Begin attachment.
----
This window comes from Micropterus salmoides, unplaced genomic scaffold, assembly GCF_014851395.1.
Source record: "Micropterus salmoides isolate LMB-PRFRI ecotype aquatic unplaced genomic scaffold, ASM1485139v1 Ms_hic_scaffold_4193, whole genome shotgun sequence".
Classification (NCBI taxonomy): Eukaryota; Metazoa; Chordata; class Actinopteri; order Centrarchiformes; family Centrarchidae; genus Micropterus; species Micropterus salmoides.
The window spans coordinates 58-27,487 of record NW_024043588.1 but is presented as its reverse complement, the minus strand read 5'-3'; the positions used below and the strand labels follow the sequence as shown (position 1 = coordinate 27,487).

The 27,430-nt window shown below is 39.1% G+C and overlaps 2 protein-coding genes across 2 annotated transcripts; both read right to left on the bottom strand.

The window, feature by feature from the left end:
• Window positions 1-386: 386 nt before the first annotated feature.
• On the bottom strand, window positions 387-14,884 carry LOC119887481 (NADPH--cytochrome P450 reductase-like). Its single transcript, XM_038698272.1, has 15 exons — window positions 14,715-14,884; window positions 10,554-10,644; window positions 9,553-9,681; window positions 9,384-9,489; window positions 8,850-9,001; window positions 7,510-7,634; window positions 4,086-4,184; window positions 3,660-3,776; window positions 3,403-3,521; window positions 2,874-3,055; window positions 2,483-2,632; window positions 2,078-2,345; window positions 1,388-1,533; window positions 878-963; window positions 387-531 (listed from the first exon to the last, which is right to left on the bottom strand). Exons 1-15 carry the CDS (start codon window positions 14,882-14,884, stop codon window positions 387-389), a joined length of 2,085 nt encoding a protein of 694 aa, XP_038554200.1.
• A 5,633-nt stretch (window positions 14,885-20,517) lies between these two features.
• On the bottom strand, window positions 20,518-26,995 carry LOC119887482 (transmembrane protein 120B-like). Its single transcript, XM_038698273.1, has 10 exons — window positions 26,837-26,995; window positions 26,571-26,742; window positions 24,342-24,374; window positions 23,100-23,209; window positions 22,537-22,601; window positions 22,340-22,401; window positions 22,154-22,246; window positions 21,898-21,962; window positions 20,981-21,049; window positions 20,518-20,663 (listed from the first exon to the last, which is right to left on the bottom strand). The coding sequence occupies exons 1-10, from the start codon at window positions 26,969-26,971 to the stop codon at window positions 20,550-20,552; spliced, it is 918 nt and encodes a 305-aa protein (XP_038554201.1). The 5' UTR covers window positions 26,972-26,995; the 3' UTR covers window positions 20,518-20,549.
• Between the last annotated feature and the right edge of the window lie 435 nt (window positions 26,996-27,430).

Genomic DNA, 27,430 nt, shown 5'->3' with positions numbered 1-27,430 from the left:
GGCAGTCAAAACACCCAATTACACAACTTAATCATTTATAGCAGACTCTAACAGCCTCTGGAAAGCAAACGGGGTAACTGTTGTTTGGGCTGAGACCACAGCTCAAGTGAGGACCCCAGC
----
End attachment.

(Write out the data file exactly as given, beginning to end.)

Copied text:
This window comes from Micropterus salmoides, unplaced genomic scaffold, assembly GCF_014851395.1.
Source record: "Micropterus salmoides isolate LMB-PRFRI ecotype aquatic unplaced genomic scaffold, ASM1485139v1 Ms_hic_scaffold_4193, whole genome shotgun sequence".
Classification (NCBI taxonomy): Eukaryota; Metazoa; Chordata; class Actinopteri; order Centrarchiformes; family Centrarchidae; genus Micropterus; species Micropterus salmoides.
The window spans coordinates 58-27,487 of record NW_024043588.1 but is presented as its reverse complement, the minus strand read 5'-3'; the positions used below and the strand labels follow the sequence as shown (position 1 = coordinate 27,487).

The 27,430-nt window shown below is 39.1% G+C and overlaps 2 protein-coding genes across 2 annotated transcripts; both read right to left on the bottom strand.

The window, feature by feature from the left end:
• Window positions 1-386: 386 nt before the first annotated feature.
• On the bottom strand, window positions 387-14,884 carry LOC119887481 (NADPH--cytochrome P450 reductase-like). Its single transcript, XM_038698272.1, has 15 exons — window positions 14,715-14,884; window positions 10,554-10,644; window positions 9,553-9,681; window positions 9,384-9,489; window positions 8,850-9,001; window positions 7,510-7,634; window positions 4,086-4,184; window positions 3,660-3,776; window positions 3,403-3,521; window positions 2,874-3,055; window positions 2,483-2,632; window positions 2,078-2,345; window positions 1,388-1,533; window positions 878-963; window positions 387-531 (listed from the first exon to the last, which is right to left on the bottom strand). Exons 1-15 carry the CDS (start codon window positions 14,882-14,884, stop codon window positions 387-389), a joined length of 2,085 nt encoding a protein of 694 aa, XP_038554200.1.
• A 5,633-nt stretch (window positions 14,885-20,517) lies between these two features.
• On the bottom strand, window positions 20,518-26,995 carry LOC119887482 (transmembrane protein 120B-like). Its single transcript, XM_038698273.1, has 10 exons — window positions 26,837-26,995; window positions 26,571-26,742; window positions 24,342-24,374; window positions 23,100-23,209; window positions 22,537-22,601; window positions 22,340-22,401; window positions 22,154-22,246; window positions 21,898-21,962; window positions 20,981-21,049; window positions 20,518-20,663 (listed from the first exon to the last, which is right to left on the bottom strand). The coding sequence occupies exons 1-10, from the start codon at window positions 26,969-26,971 to the stop codon at window positions 20,550-20,552; spliced, it is 918 nt and encodes a 305-aa protein (XP_038554201.1). The 5' UTR covers window positions 26,972-26,995; the 3' UTR covers window positions 20,518-20,549.
• Between the last annotated feature and the right edge of the window lie 435 nt (window positions 26,996-27,430).

Genomic DNA, 27,430 nt, shown 5'->3' with positions numbered 1-27,430 from the left:
GGCAGTCAAAACACCCAATTACACAACTTAATCATTTATAGCAGACTCTAACAGCCTCTGGAAAGCAAACGGGGTAACTGTTGTTTGGGCTGAGACCACAGCTCAAGTGAGGACCCCAGC